However, Saunders suggests that the best approach to choosing music is to create a playlist of songs that you really enjoy but have heard so often that you don't need to focus on the lyrics or the beat. This would create background noise that increases dopamine but isn't too distracting.

While all the experts agree that the most efficient music type varies by person, Tottle thinks two specific genres are the best overall for productivity: classical music and the sounds of nature.

"The first [reason] is that there are no words, and this lowers the potential for distraction," he said. "Secondly, these genres are actually able to boost your mood, increasing feelings of joy and contentedness so that you feel more motivated and able to work."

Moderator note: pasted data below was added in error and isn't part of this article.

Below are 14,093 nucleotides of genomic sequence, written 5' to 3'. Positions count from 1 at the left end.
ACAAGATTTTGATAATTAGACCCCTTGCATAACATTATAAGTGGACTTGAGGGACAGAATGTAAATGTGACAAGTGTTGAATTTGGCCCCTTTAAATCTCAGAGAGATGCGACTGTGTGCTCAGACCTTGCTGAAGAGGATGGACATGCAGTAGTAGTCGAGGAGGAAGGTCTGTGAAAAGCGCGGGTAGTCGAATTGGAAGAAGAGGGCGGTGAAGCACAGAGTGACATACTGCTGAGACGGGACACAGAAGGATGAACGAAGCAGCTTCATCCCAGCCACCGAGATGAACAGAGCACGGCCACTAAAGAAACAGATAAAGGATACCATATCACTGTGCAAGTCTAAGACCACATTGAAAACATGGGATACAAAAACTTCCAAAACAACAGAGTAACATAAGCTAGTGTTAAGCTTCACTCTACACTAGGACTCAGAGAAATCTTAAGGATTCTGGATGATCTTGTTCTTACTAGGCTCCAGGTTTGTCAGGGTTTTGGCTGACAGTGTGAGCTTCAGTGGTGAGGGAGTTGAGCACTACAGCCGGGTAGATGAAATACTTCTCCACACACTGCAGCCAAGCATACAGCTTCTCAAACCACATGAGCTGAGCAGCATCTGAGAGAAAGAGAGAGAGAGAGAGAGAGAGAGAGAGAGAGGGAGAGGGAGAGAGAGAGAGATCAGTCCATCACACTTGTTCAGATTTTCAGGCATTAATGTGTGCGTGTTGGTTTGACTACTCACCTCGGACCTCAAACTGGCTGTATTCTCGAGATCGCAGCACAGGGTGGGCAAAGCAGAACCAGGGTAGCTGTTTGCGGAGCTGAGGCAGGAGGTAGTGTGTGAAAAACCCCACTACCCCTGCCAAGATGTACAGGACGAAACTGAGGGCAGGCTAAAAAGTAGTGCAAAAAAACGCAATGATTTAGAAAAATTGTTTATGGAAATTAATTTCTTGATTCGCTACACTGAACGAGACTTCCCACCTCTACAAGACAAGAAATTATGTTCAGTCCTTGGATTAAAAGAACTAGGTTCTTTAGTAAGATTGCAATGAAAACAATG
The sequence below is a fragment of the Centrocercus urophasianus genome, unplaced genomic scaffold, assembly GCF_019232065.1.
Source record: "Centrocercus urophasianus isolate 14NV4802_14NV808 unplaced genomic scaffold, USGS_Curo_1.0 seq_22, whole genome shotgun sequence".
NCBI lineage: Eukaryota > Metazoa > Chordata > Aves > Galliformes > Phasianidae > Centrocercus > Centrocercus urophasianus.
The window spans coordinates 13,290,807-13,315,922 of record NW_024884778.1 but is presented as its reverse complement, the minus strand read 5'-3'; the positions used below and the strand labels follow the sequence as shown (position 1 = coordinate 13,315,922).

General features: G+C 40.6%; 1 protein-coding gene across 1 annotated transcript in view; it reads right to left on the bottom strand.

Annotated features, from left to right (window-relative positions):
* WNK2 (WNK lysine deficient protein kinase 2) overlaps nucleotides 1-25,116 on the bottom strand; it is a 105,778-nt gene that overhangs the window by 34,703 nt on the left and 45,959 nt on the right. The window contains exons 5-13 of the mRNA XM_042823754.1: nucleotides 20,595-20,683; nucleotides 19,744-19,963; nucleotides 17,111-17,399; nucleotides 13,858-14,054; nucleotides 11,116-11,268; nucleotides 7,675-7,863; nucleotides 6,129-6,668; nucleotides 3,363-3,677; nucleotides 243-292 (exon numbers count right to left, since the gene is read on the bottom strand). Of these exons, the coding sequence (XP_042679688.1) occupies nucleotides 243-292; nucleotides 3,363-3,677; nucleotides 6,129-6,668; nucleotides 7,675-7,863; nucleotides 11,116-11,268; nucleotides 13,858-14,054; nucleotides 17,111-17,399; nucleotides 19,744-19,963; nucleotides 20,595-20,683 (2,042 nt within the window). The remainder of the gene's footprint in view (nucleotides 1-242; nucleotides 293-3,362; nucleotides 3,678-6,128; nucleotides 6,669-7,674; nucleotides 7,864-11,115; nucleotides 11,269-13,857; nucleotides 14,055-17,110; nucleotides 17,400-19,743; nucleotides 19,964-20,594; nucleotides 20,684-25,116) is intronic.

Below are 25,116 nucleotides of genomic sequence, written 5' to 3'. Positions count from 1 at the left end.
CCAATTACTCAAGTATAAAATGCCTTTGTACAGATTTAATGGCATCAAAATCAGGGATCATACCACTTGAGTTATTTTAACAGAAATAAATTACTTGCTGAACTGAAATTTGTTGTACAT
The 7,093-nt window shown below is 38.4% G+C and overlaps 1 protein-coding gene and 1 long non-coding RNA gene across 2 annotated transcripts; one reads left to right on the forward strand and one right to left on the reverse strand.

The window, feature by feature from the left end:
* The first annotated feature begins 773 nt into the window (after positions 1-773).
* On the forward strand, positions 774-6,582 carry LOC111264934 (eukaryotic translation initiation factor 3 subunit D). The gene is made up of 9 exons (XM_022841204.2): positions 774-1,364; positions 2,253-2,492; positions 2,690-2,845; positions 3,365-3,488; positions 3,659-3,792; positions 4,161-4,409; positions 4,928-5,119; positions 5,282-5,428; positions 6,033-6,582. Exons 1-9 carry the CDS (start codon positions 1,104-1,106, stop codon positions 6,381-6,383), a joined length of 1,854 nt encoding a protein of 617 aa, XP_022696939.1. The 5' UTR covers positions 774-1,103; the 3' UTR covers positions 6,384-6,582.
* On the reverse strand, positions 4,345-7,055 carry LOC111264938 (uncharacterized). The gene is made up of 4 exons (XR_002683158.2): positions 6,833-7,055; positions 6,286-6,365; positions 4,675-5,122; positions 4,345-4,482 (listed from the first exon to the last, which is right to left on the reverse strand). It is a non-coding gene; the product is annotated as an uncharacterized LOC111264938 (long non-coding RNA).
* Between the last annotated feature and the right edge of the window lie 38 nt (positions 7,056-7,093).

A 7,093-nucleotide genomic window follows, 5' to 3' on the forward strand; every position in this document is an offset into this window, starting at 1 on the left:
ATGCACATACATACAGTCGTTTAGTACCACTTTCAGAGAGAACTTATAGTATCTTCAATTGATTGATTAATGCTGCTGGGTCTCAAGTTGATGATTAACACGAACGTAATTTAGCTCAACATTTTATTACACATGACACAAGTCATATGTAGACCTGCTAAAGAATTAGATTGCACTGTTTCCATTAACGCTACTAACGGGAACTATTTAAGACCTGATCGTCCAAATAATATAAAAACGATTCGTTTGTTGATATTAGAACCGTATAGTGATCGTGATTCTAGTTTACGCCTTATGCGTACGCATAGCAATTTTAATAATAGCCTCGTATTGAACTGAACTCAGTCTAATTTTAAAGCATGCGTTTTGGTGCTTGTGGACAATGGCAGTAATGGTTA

Other genres Tuttle believes can boost productivity include funk music, as well as video game and movie soundtracks. 

Music types that decrease productivity

For the reverse effect, the experts agree that the music genre that negatively impacts productivity is also largely based on preference. If an individual does not like a genre, it will result in distraction and less productivity.

Saunders and Tottle both indicated that there is a fine line between music being energizing but not too engaging. Lyrics and tempo are both factors in this. 

"If a person needed to concentrate but he was listening to the lyrics, it would negatively impact the brain's ability to get the task done," said Saunders.

To the same tune, Tottle said music with lyrics or a really fast tempo can be distracting and lead to lower productivity.

"Similarly, if the tempo is too low, it can leave you feeling drowsy and lead to a lack of motivation," he said.

Tasks affected by music